Shabazz Muhammad Traded to Minnesota Timberwolves: Scouting Report and Analysis

Daniel O'Brien@@DanielO_BRFeatured ColumnistJune 27, 2013

LOS ANGELES, CA - FEBRUARY 27:  Shabazz Muhammad #15 of the UCLA Bruins takes Carrick Felix #0 of the Arizona State Sun Devils off the dribble during a 79-74 UCLA win at Pauley Pavilion on February 27, 2013 in Los Angeles, California.  (Photo by Harry How/Getty Images)
Harry How/Getty Images

With the No. 14 pick of the 2013 NBA draft, the Utah Jazz selected Shabazz Muhammad from UCLA and subsequently traded to the Minnesota Timberwolves

Here's everything you need to know about Muhammad:


Physical Tools

Here's how Bleacher Report NBA Draft Lead Writer Jonathan Wasserman breaks down Muhammad's physical attributes:

Muhammad measured just over 6'6'' in shoes at the combine, a number that has some scouts worried. The small forward position is evolving, with bigger and more athletic wings like Paul George setting the bar.

He did measure a 6'11'' wingspan, a big-time number for a 2 or 3. Despite a top-heavy body, Muhammad is light on his feet and moves extremely well around the court. He has the foot speed to face up or make sharp cuts off the ball.

He's not the most explosive athlete in the world, but he's got a relentless motor that helps maximize his physical tools. Muhammad's combination of power and finesse also makes him a scoring threat from every spot on the floor.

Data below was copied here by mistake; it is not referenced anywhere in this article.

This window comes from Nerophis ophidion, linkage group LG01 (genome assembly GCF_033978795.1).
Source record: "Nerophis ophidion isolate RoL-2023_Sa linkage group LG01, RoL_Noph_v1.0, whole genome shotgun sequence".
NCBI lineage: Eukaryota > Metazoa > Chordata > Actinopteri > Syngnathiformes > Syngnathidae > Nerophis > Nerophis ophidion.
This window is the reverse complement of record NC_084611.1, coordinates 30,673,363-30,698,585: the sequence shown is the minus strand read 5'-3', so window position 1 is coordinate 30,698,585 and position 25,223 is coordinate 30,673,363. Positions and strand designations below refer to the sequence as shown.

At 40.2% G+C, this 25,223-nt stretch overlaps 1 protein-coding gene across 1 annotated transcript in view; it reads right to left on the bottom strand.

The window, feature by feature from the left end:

Getting to Know Shabazz Muhammad  

Muhammad was worshiped coming out of high school, so the downward draft stock throughout his freshman year was a humbling experience for him. He's conscious of his deficiencies, and you can tell he wants to prove that he can indeed be a star.


NBA Player Comparison

If he improves his physique, ball-handling and step-back jumper, Muhammad could be quite like All-Star James Harden.

His basement is C.J. Miles. Jonathan Wasserman explains that Miles is an athletic shooter but is "limited with the ball in his hands, which has had him in a complementary role for the first portion of his career."


Pro Predictions

Until he can improve his right-hand dribble and mid-drive decision-making, there's a limit to Muhammad's production as a young shooting guard or small forward.

Fortunately, he possesses the length and slashing ability to keep defenses on their heels, along with an above-average knack for perimeter scoring.

His role in the NBA will be largely dependent on his willingness to polish his right hand and become a more potent lateral shot-creator.

If he does this, and sculpts an ideal wing body, he'll thrive and make several teams regret not picking him.